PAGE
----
This paragraph refers to the special duties entrusted to the prisoners' representatives by other provisions of the Convention. The clause in the 1929 Convention concerning systems of mutual assistance [p.397] (Article 43, paragraph 3
) was retained because of the great importance of such activities during the Second World War. The 1929 Convention mentioned only two other special duties: the examination of postal parcels (Article 40
) and participation in nominating prisoners of war to be presented to the Mixed Medical Commissions (Article 70
In the light of the experience of the Second World War, the authors of the new Conventions inserted many more references to special duties, and these may be briefly referred to. The rôle of prisoners' representatives falls under three main headings: relief activities, relations with prisoners of war and the authorities, verification that the guarantees provided under the Convention are being respected.
' Relief activities '
Art. 48, para. 3
: Measures to ensure the transport of
prisoners' community property and their
luggage. Art. 23, para. 2
: The right to take possession of collective
relief shipments, proceed to their
distribution or dispose of them in the
interest of the prisoners. Art. 125, para. 4
: Forwarding of signed receipts to the relief
society or organization making the shipment. Annex III: Regulations concerning collective relief for
prisoners of war; distribution.
' Relations with prisoners of war and the authorities '
Art. 57, para. 2
: Right to remain in communication with
prisoners of war who work for private
employers. Art. 78, para. 2 and 4
: Transmission of complaints to the Protecting
Sending of periodic reports to the Protecting
Powers. Art. 126, para. 1
: Interview with delegates of the Protecting
' Verification and guarantees '
Art. 28, para. 2
: Collaboration in the management of the
canteen and the special fund. [p.398] Art. 41, para. 2
: Transmission of copies of regulations,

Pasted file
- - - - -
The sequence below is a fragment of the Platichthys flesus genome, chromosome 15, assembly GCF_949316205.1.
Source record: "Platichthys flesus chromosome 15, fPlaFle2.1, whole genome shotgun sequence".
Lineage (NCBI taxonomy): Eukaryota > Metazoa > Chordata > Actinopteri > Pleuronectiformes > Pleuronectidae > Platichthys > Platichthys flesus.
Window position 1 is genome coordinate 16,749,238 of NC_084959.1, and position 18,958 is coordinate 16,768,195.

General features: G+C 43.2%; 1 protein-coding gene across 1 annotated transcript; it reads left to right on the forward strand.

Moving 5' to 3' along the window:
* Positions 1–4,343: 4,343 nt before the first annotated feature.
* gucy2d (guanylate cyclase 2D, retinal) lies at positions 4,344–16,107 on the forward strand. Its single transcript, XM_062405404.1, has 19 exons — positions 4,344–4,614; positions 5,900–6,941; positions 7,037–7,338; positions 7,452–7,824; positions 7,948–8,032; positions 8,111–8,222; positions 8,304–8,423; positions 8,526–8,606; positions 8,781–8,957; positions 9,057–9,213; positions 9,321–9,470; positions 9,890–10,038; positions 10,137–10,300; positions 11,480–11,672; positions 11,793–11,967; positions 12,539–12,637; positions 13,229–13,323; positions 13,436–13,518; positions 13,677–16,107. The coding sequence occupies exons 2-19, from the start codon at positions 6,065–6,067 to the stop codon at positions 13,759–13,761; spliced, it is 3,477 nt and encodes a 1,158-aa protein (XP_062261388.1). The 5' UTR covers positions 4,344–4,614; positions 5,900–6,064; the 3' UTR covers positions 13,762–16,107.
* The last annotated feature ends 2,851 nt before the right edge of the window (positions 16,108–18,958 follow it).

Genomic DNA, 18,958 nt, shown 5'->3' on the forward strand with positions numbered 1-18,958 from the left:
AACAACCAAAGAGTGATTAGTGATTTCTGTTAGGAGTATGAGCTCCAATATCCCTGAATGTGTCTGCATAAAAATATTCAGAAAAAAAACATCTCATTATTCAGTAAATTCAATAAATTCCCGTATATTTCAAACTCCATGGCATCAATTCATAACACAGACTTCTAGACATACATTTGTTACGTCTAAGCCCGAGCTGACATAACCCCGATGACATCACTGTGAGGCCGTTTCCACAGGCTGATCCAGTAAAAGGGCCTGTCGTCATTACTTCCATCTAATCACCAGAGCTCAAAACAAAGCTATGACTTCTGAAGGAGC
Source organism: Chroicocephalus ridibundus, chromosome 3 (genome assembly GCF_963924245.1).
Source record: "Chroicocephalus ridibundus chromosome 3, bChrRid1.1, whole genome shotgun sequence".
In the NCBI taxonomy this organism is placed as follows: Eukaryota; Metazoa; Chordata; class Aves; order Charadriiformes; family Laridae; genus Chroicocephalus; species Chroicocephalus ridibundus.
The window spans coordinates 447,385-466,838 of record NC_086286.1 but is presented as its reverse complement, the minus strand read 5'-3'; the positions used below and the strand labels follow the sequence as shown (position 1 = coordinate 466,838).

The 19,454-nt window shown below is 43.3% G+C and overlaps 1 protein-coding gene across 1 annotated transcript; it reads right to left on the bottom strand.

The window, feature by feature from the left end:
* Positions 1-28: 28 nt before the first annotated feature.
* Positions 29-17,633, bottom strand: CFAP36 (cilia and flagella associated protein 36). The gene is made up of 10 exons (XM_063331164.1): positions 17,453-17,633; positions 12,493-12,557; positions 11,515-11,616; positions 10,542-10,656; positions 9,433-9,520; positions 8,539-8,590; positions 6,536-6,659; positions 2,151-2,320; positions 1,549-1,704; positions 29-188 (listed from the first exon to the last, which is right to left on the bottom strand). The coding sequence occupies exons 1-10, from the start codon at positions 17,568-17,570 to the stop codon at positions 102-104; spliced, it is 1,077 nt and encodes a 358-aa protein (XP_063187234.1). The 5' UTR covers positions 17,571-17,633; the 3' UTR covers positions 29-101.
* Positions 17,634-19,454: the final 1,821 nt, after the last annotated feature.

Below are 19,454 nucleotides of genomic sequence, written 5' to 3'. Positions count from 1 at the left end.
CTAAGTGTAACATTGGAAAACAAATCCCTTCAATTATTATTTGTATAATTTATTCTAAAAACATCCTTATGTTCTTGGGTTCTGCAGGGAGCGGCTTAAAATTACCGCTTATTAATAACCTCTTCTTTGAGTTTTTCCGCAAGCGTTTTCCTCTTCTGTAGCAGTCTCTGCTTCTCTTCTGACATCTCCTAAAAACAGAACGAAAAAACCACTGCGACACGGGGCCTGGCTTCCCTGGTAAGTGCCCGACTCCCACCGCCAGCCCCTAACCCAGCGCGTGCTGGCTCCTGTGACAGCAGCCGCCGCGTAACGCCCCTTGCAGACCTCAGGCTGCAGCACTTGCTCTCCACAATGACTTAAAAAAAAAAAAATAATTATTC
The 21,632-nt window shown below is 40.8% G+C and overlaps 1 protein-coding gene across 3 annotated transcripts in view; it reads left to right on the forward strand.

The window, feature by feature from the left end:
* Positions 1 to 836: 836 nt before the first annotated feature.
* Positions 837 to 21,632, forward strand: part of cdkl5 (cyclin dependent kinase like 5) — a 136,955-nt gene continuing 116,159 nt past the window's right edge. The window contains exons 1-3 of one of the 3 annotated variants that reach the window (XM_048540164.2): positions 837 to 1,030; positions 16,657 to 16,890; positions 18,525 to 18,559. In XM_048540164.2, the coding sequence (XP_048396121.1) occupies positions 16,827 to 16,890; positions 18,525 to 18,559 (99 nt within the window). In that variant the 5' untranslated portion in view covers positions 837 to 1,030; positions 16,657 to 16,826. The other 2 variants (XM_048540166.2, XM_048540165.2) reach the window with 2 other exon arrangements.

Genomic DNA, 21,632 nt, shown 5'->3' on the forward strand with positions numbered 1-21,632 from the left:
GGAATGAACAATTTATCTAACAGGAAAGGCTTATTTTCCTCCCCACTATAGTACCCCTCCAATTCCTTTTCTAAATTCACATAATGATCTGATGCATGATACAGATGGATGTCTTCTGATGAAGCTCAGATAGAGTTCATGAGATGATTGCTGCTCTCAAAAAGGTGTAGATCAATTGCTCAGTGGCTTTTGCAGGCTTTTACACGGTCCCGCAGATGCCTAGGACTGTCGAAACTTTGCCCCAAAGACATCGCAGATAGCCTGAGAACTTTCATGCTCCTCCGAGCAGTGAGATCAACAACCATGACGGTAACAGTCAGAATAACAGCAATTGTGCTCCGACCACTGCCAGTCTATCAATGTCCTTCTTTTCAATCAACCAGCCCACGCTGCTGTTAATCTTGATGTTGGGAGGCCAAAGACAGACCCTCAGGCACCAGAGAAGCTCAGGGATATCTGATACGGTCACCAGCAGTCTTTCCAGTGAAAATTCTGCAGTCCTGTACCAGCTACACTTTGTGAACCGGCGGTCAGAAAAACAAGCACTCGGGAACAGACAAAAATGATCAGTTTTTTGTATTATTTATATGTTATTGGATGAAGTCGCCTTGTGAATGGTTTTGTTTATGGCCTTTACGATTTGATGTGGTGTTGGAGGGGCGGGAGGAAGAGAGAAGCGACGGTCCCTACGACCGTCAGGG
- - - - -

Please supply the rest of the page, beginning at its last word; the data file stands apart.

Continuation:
orders, notices and publications for
communication to prisoners of war. Art. 65, para. 1
: Verification of prisoners' accounts;
counter-signature of every entry made in a
prisoner s account. Art. 96, para. 4
: Announcement of the punishment awarded to a
prisoner of war. Art. 98, para. 5
: Taking over of parcels and remittances of
money addressed to prisoners of war
undergoing confinement. Art. 104, para. 3
: Notification of judicial proceedings
instituted against prisoners of war. Art. 107, para. 1
: Notification of judgments and sentences. Art. 113, para. 2 and 3
: Presentation of prisoners of war for
examination by Mixed Medical Commissions. Annex V: Model Regulations concerning payments sent by
prisoners to their own country (Article 63
Authentication of notification of payment.
Article 62, paragraph 3
, concerns the prisoners' representative himself.
This summary shows the importance of the rôle of prisoners' representatives under the Hew Convention. Account must also be taken of the right of initiative referred to above; because of this the present provision contains no enumeration of Articles, since it might have given a restrictive interpretation of the duties of the prisoners' representative (2).
PARAGRAPH 3. -- NON-RESPONSIBILITY OF PRISONERS'
REPRESENTATIVES FOR OFFENCES COMMITTED BY PRISONERS OF WAR
Because of the importance of their duties, prisoners' representatives will naturally have considerable authority over their fellowprisoners. The Detaining Power might be tempted to turn this [p.399] authority to its own advantage by considering prisoners' representatives to some extent as representatives of the military hierarchy and, as such, responsible for the actions and attitude of prisoners of war. The temptation to do so is increased by the fact that the prisoners, representatives organize the distribution of collective shipments, and therefore have at their disposal a means of considerable pressure. It would be an easy solution for the detaining authorities to hold prisoners' representatives responsible, merely by virtue of their duties, for offences committed by prisoners of war. In order to safeguard the freedom of action of the prisoners' representative and preserve the respect due to that office, the 1949 Conference therefore added this new paragraph (3).
* (1) [(1) p.396] Article 2 of the Regulations concerning
collective relief specifies that distribution by the
prisoners' representatives of relief supplies must always
be carried out equitably;
(2) [(1) p.398] See ' Final Record of the Diplomatic
Conference of Geneva of 1949 ', Vol. II-A, pp. 289 and
(3) [(1) p.399] See ' Final Record of the Diplomatic
Conference of Geneva of 1949, ' Vol. II-A, pp. 289 and